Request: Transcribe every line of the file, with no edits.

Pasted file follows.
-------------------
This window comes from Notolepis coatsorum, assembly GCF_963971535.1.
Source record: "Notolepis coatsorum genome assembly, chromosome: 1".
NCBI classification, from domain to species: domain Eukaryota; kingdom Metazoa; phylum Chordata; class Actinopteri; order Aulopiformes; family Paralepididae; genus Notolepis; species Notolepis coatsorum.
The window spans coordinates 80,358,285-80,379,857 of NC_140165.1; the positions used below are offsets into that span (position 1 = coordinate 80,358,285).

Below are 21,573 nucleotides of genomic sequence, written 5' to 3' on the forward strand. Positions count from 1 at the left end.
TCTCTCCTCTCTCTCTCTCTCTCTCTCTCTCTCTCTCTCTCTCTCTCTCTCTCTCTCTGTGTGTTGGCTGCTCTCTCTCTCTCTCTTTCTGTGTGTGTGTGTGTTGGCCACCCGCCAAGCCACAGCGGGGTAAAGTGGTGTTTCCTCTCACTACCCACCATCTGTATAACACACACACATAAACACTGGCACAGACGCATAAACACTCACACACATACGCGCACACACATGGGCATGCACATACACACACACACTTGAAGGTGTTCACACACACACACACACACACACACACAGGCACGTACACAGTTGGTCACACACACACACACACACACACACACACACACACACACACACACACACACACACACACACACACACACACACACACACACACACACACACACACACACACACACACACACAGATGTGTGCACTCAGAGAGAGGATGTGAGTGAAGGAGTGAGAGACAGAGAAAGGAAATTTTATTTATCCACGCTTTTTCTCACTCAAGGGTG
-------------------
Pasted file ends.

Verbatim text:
This window comes from Notolepis coatsorum, assembly GCF_963971535.1.
Source record: "Notolepis coatsorum genome assembly, chromosome: 1".
NCBI classification, from domain to species: domain Eukaryota; kingdom Metazoa; phylum Chordata; class Actinopteri; order Aulopiformes; family Paralepididae; genus Notolepis; species Notolepis coatsorum.
The window spans coordinates 80,358,285-80,379,857 of NC_140165.1; the positions used below are offsets into that span (position 1 = coordinate 80,358,285).

Below are 21,573 nucleotides of genomic sequence, written 5' to 3' on the forward strand. Positions count from 1 at the left end.
TCTCTCCTCTCTCTCTCTCTCTCTCTCTCTCTCTCTCTCTCTCTCTCTCTCTCTCTCTGTGTGTTGGCTGCTCTCTCTCTCTCTCTTTCTGTGTGTGTGTGTGTTGGCCACCCGCCAAGCCACAGCGGGGTAAAGTGGTGTTTCCTCTCACTACCCACCATCTGTATAACACACACACATAAACACTGGCACAGACGCATAAACACTCACACACATACGCGCACACACATGGGCATGCACATACACACACACACTTGAAGGTGTTCACACACACACACACACACACACACACAGGCACGTACACAGTTGGTCACACACACACACACACACACACACACACACACACACACACACACACACACACACACACACACACACACACACACACACACACACACACACACACACACACACACACACACAGATGTGTGCACTCAGAGAGAGGATGTGAGTGAAGGAGTGAGAGACAGAGAAAGGAAATTTTATTTATCCACGCTTTTTCTCACTCAAGGGTG